European Journal of Pediatrics

, Volume 154, Issue 7, pp 542–545

Mother-to-child transmission of human immunodeficiency virus type 1: Influence of parity and mode of delivery

Authors

  • Christian Kind
    • Abteilung für NeonatologieFrauenklinik, Kantonsspital
  • Paediatric AIDS Group of Switzerland
  • D. Nadal
    • University Children's Hospital
  • C. -A. Wyler
    • University Children's Hospital
  • C. -A. Siegrist
    • University Children's Hospital
  • J. J. Cheseaux
    • University Children's Hospital
  • B. Vaudaux
    • University Children's Hospital
  • C. -L. Fawer
    • University Children's Hospital
  • C. Rudin
    • University Children's Hosptial
  • U. B. Schaad
    • University Children's Hosptial
  • C. Aebi
    • University Children's Hospital
  • C. Baumgartner
    • Children's Hospital
  • H. E. Gnehm
    • Children's Hospital
  • G. Schubiger
    • Children's Hospital
  • J. Klingler
    • Children's Hospital
  • U. Hunziker
    • Division of PaediatricsKantonsspital
  • H. F. Kuchler
    • Division of PaediatricsHôpital Cantonal
  • M. P. Gianinazzi
    • Division of PaediatricsOspedale Civico
  • U. Bühlmann
    • Division of PaediatricsStadtspital Triemli
  • K. Biedermann
    • University Women's Hospital
  • O. Irion
    • University Women's Hospital
  • G. Spoletin
    • University Women's Hospital
  • J. Schüpbach
    • National Centre for Retroviruses
  • J. Boni
    • National Centre for Retroviruses
  • J. Jendis
    • National Centre for Retroviruses
  • Z. Tomasik
    • National Centre for Retroviruses
Infectious Diseases Original Paper

DOI: 10.1007/BF02074831

Cite this article as:
Kind, C., Paediatric AIDS Group of Switzerland, Nadal, D. et al. Eur J Pediatr (1995) 154: 542. doi:10.1007/BF02074831
  • 30 Views

Abstract

Abstract

In a national prospective study of risk factors for mother-tochild transmission of human immunodeficiency virus (HIV), 316 children of HIV-positive mothers were followed up for at least 6 months. Infection status was determined in 254 of them and 46 were found to be infected giving a transmission rate of 18.1%. Univariate analysis of potential risk factors for mother-to-child transmission showed an association between primiparity and increased transmission rate: odds ratio 2.2, 95% confidence interval (CI) 1.1–4.6,P<0.05. Analysis by logistic regression confirmed this association (adjusted odds ratio 2.4) and showed, in addition, a negative association between transmission rate and elective Caesarean section (adjusted odds ratio 0.36, 95% CI 0.13–0.97,P<0.05). The effect of primiparity was less pronounced in combination with elective Caesarean section (odds ratio 1.7) than with other delivery modes (odds ratio 2.5, difference not significant. HIV-infected children were less likely to experience the birth of a younger sibling during the observation period than their uninfected counterparts (2 of 46 vs 27 of 208,P<0.05 by logrank test).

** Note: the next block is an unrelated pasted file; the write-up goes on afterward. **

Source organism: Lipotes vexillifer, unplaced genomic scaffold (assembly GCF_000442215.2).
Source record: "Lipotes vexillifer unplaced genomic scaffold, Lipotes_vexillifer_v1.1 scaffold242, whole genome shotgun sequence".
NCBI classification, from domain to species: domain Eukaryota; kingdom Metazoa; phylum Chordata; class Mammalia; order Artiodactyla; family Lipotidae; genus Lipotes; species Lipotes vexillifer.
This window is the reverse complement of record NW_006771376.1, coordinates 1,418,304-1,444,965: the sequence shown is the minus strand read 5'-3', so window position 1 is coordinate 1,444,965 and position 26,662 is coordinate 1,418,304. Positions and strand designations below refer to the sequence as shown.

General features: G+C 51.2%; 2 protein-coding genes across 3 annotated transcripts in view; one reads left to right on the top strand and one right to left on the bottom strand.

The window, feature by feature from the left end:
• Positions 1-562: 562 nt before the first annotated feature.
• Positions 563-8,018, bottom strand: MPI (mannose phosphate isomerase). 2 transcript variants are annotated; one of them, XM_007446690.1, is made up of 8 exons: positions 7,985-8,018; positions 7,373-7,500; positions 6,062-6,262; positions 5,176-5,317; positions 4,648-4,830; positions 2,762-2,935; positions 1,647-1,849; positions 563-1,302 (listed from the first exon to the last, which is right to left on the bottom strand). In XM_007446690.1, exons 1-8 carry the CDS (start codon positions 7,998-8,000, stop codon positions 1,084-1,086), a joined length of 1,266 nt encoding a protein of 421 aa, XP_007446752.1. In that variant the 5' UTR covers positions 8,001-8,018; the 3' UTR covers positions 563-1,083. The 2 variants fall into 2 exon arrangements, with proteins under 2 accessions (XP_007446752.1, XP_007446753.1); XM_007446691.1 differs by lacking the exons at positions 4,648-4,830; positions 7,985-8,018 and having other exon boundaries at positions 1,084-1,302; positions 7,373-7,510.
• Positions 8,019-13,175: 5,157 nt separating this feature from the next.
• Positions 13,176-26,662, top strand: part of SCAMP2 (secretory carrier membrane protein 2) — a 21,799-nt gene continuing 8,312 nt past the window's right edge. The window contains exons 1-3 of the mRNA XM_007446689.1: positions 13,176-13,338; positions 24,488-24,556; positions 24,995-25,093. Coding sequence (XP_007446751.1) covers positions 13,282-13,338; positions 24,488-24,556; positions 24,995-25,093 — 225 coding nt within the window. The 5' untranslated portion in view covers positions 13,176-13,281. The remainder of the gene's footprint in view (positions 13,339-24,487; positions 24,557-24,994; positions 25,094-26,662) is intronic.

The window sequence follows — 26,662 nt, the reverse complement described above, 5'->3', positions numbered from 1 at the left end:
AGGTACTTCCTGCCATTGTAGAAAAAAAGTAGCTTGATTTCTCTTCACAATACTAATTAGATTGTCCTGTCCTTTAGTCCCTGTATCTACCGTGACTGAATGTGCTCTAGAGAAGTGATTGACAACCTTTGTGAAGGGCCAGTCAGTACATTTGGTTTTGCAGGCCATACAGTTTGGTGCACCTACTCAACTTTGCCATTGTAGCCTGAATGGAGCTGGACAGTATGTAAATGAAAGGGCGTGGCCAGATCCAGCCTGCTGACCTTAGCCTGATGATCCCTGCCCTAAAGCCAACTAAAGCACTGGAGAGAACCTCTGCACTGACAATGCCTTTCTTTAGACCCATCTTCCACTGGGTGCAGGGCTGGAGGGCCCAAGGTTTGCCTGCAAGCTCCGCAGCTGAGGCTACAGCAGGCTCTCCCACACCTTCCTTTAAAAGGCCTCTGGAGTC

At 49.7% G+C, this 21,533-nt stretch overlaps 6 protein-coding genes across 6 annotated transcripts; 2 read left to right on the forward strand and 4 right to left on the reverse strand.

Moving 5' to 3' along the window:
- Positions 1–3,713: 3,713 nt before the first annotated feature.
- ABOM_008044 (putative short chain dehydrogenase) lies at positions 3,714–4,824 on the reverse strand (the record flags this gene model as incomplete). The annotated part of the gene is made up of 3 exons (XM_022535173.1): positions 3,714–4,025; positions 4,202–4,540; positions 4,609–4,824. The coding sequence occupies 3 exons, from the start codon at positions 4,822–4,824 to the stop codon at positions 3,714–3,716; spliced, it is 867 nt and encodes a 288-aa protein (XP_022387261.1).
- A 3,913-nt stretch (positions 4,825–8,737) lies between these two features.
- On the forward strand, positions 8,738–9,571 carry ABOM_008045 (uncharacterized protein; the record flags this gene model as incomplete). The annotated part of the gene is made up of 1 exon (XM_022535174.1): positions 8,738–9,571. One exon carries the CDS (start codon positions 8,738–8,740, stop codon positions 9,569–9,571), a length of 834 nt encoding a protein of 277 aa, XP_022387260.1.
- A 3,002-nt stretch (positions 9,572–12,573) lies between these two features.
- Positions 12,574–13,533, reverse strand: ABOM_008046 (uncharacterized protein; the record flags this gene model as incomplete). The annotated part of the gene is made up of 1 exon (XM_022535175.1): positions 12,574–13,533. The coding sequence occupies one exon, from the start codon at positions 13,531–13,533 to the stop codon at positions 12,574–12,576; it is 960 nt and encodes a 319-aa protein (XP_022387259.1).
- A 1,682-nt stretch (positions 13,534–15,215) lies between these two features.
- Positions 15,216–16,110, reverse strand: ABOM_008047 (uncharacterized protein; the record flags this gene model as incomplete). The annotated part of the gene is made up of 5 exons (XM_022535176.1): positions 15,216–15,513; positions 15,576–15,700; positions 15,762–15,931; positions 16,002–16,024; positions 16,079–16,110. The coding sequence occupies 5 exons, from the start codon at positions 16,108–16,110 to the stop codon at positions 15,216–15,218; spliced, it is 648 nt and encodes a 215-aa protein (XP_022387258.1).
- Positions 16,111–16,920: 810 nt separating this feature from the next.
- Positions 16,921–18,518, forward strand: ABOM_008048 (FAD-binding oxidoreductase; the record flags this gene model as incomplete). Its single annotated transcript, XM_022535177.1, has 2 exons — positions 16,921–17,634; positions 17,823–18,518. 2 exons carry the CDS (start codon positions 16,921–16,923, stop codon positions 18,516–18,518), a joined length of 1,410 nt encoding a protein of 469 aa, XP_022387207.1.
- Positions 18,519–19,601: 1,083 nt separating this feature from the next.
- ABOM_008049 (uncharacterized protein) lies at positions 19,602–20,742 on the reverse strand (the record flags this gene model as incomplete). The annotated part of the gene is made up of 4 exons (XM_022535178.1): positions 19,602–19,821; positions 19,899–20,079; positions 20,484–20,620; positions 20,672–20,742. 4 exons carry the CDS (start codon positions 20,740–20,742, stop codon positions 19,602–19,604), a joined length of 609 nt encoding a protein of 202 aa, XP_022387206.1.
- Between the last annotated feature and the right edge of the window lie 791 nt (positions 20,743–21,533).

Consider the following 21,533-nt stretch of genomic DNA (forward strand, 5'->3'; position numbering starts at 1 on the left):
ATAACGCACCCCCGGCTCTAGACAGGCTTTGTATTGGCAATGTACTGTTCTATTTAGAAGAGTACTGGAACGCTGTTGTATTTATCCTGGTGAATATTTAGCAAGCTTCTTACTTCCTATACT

Conclusions

Primiparous women appear to transmit HIV to their children at a higher rate. This could be explained by increased intrapartum transmission because of longer and more complicated labour in primiparas and/or by a self-selection of women with lower risk of transmission among those deciding to have additional children.

Key words

HIV infectionsInfant newbornPregnancyParityCaesarean section

Abbreviations

CI

confidence interval

HIV

human immunodeficiency virus type 1

Download to read the full article text

Copyright information

© Springer-Verlag 1995